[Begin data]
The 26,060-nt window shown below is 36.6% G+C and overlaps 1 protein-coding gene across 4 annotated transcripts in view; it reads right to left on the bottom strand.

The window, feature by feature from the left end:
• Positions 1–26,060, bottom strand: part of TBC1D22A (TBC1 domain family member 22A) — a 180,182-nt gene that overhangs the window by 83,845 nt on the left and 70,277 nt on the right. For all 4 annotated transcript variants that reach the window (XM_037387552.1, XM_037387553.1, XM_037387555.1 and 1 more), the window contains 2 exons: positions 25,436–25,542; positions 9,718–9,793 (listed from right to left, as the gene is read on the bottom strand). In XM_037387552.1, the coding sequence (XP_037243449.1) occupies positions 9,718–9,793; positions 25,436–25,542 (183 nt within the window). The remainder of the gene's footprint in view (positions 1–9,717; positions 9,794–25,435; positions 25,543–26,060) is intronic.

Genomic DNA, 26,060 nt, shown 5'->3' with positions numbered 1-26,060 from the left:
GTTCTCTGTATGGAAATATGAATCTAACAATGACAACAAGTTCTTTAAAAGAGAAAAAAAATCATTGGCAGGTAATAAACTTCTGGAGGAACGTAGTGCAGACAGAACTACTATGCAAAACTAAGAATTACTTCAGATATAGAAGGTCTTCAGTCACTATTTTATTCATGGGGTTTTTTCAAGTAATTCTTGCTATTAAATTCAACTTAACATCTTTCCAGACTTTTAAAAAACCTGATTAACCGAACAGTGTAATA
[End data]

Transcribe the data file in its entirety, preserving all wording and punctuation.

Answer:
The 26,060-nt window shown below is 36.6% G+C and overlaps 1 protein-coding gene across 4 annotated transcripts in view; it reads right to left on the bottom strand.

The window, feature by feature from the left end:
• Positions 1–26,060, bottom strand: part of TBC1D22A (TBC1 domain family member 22A) — a 180,182-nt gene that overhangs the window by 83,845 nt on the left and 70,277 nt on the right. For all 4 annotated transcript variants that reach the window (XM_037387552.1, XM_037387553.1, XM_037387555.1 and 1 more), the window contains 2 exons: positions 25,436–25,542; positions 9,718–9,793 (listed from right to left, as the gene is read on the bottom strand). In XM_037387552.1, the coding sequence (XP_037243449.1) occupies positions 9,718–9,793; positions 25,436–25,542 (183 nt within the window). The remainder of the gene's footprint in view (positions 1–9,717; positions 9,794–25,435; positions 25,543–26,060) is intronic.

Genomic DNA, 26,060 nt, shown 5'->3' with positions numbered 1-26,060 from the left:
GTTCTCTGTATGGAAATATGAATCTAACAATGACAACAAGTTCTTTAAAAGAGAAAAAAAATCATTGGCAGGTAATAAACTTCTGGAGGAACGTAGTGCAGACAGAACTACTATGCAAAACTAAGAATTACTTCAGATATAGAAGGTCTTCAGTCACTATTTTATTCATGGGGTTTTTTCAAGTAATTCTTGCTATTAAATTCAACTTAACATCTTTCCAGACTTTTAAAAAACCTGATTAACCGAACAGTGTAATA